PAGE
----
5 Why do we need a respiratory system? respiration for respirationWhy do we need a respiratory system?foodATPO2CO2
6 Gas exchange O2 & CO2 exchange between environment & cells Atmospheric Gases:Oxygen -- 21%Nitrogen -- 78%CO %Diffusion from area of [High partialpressure] to [Low partial pressure]
7 Optimizing gas exchange Why high surface area?maximizing rate of gas exchangeCO2 & O2 move across cell membrane by diffusion [High concentration] to [Low concentration]rate of diffusion proportional to surface areaWhy moist membranes?moisture maintains cell membrane structuregases diffuse only dissolved in watersmall intestineslarge intestinescapillariesmitochondriaHigh surface area? High surface area! Where have we heard that before?
8 Gas exchange in many forms… one-celledamphibiansechinodermsciliainsectsfishmammalssize•water vs. land•endotherm vs. ectotherm
9 Large & Thin Surface Area Respiratory Surfaces:Lung alveoli in mammalsGill lamellae in fishLeaf in PlantsCell membrane in ProtozoaSkin in Amphibians
10 Evolution of gas exchange structures Aquatic organismsexternal systems with lots of surface area exposed to aquatic environmentConstantly passing water across gillsCrayfish & lobsterspaddle-like appendages that drive a current of water over their gillsFishcreates current by taking water in through mouth, passes it through slits in pharynx, flows over the gills & exits the bodyTerrestrialmoist internal respiratory tissues with lots of surface area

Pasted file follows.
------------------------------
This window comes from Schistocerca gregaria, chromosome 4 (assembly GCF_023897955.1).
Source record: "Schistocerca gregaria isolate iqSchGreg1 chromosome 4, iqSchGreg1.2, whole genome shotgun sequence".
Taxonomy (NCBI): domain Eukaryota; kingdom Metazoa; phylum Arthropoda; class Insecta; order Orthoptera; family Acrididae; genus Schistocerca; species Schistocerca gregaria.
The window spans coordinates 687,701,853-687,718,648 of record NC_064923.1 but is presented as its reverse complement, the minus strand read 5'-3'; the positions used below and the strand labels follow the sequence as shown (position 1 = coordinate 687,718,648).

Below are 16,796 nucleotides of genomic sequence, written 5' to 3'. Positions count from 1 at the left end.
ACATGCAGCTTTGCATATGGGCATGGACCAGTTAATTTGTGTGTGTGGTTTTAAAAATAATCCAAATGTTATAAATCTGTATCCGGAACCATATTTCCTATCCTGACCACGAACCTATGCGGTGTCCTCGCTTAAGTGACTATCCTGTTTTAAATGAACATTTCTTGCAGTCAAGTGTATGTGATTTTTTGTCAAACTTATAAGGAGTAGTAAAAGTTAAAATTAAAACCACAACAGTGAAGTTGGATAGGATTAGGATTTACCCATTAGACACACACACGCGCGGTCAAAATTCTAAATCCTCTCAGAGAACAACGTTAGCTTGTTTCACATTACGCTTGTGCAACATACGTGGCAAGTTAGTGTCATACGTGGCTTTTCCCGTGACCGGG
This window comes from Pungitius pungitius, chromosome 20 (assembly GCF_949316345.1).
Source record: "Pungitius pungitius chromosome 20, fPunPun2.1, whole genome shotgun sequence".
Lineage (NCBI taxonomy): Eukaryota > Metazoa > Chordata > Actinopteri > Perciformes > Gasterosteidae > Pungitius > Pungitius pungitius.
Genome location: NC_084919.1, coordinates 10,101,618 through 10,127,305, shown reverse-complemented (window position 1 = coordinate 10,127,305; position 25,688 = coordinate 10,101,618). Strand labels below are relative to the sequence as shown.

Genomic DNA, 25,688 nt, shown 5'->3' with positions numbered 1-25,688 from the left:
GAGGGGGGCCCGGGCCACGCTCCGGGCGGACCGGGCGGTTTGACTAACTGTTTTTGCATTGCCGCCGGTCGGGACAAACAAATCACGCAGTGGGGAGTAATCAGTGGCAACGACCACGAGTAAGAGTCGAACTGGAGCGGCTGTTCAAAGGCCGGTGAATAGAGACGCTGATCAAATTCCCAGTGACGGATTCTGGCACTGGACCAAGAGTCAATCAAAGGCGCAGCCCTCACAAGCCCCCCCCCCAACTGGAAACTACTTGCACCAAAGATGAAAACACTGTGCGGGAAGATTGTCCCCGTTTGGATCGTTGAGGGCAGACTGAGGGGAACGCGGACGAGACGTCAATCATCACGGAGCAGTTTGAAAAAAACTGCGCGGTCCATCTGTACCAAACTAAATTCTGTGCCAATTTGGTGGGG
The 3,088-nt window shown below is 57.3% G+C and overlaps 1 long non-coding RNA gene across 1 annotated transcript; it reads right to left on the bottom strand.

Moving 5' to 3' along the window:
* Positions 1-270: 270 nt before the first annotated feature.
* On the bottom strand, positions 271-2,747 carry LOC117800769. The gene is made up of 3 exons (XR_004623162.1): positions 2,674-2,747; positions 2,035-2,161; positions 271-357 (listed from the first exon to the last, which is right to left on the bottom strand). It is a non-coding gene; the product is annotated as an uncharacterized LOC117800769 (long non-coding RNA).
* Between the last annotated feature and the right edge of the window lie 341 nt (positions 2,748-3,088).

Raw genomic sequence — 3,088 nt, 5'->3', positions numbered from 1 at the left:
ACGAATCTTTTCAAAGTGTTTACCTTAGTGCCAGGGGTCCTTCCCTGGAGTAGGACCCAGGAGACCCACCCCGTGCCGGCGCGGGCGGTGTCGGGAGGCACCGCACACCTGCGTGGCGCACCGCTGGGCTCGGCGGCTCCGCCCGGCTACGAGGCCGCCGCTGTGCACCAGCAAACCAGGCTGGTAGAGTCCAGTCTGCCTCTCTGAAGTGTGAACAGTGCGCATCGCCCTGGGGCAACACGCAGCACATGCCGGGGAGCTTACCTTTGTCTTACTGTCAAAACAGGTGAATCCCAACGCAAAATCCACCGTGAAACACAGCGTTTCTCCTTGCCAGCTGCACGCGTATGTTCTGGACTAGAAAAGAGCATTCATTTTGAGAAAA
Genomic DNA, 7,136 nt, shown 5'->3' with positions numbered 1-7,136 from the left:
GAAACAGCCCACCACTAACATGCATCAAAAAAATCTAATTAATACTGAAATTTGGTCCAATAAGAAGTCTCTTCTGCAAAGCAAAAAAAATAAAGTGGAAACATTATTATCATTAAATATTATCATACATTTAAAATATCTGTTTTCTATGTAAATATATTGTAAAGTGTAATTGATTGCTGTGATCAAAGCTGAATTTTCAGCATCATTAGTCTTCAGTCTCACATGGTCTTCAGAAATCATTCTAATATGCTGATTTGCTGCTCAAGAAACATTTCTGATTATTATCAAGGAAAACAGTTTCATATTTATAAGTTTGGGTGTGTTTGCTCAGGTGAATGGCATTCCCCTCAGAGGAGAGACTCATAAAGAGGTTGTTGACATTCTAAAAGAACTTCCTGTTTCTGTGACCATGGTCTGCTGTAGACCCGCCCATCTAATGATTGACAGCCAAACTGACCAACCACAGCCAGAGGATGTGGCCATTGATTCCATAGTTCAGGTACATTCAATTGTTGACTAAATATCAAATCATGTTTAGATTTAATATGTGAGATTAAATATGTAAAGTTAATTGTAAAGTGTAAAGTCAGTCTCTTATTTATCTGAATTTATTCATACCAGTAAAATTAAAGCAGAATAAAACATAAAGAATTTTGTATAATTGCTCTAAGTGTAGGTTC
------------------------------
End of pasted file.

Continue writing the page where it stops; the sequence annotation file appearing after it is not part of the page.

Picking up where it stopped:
11 Gas Exchange in Water: Gills In fish, blood must pass through two capillary beds, the gill capillaries & systemic capillaries.When blood flows through a capillary bed, blood pressure — the motive force for circulation — drops substantially.Therefore, oxygen-rich blood leaving the gills flows to the systemic circulation quite slowly (although the process is aided by body movements during swimming).This constrains the delivery of oxygen to body tissues, and hence the maximum aerobic metabolic rate of fishes.